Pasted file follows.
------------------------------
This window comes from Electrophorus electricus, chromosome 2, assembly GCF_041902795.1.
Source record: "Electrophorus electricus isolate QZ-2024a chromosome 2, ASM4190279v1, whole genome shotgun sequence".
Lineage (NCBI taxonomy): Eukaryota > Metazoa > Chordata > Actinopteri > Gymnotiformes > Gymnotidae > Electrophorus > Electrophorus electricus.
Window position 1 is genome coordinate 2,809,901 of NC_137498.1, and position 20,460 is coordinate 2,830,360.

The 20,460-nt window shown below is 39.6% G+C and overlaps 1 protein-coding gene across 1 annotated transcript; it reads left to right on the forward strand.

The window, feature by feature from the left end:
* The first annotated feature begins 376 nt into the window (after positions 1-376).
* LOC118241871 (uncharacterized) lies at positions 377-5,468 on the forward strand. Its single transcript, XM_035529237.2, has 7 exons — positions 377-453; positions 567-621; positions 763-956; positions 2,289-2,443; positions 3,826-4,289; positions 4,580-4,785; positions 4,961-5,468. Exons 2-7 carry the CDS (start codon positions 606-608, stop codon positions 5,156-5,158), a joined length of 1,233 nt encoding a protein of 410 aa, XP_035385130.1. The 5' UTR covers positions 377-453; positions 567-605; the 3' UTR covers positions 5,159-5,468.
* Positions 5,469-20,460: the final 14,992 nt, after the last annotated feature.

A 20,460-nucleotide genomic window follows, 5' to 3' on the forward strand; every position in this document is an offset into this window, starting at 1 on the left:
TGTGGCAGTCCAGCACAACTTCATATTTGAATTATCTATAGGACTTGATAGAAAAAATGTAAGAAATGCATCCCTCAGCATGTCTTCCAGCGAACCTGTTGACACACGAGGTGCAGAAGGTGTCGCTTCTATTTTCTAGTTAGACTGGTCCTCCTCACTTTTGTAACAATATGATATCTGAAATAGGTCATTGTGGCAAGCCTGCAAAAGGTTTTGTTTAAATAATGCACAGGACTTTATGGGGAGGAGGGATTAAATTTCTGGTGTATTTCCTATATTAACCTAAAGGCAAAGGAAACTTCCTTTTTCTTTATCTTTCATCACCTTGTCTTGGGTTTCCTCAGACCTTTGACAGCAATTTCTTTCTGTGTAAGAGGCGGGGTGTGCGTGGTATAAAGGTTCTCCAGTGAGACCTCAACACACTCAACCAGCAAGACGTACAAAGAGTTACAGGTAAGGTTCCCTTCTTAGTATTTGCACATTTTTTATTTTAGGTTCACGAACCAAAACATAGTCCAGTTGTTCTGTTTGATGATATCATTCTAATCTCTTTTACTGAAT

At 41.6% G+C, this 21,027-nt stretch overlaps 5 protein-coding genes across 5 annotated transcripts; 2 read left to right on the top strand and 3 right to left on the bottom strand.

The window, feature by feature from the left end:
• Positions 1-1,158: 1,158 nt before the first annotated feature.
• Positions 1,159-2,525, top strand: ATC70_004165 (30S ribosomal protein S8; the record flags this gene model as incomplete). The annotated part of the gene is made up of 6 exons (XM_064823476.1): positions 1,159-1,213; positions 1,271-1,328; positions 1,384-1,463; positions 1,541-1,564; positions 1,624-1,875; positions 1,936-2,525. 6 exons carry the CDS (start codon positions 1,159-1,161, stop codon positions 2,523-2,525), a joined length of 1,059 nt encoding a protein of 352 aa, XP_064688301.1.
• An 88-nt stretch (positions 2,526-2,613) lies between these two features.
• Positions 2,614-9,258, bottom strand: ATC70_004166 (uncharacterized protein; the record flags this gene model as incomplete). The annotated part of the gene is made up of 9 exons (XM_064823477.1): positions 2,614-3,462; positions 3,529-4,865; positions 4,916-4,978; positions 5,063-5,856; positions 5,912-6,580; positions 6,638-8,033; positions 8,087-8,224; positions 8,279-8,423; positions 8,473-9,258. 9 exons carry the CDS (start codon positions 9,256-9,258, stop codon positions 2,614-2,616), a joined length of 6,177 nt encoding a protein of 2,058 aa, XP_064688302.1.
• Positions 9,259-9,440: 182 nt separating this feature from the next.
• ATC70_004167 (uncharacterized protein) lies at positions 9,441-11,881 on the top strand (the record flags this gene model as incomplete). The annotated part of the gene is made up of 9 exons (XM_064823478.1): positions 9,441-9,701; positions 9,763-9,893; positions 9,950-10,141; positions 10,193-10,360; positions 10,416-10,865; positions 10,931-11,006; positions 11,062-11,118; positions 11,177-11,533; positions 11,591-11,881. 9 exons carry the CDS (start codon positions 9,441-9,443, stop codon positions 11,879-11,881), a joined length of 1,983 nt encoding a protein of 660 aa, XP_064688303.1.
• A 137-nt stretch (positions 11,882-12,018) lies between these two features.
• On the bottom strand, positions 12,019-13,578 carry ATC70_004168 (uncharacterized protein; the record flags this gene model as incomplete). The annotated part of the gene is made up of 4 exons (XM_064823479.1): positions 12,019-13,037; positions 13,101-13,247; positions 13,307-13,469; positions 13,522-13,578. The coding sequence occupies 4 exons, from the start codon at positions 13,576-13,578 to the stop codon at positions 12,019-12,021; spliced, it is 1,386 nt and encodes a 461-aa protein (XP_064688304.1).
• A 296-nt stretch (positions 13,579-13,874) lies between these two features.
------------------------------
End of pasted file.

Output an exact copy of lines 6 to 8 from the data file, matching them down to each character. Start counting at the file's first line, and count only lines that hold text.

The window, feature by feature from the left end:
* The first annotated feature begins 376 nt into the window (after positions 1-376).
* LOC118241871 (uncharacterized) lies at positions 377-5,468 on the forward strand. Its single transcript, XM_035529237.2, has 7 exons — positions 377-453; positions 567-621; positions 763-956; positions 2,289-2,443; positions 3,826-4,289; positions 4,580-4,785; positions 4,961-5,468. Exons 2-7 carry the CDS (start codon positions 606-608, stop codon positions 5,156-5,158), a joined length of 1,233 nt encoding a protein of 410 aa, XP_035385130.1. The 5' UTR covers positions 377-453; positions 567-605; the 3' UTR covers positions 5,159-5,468.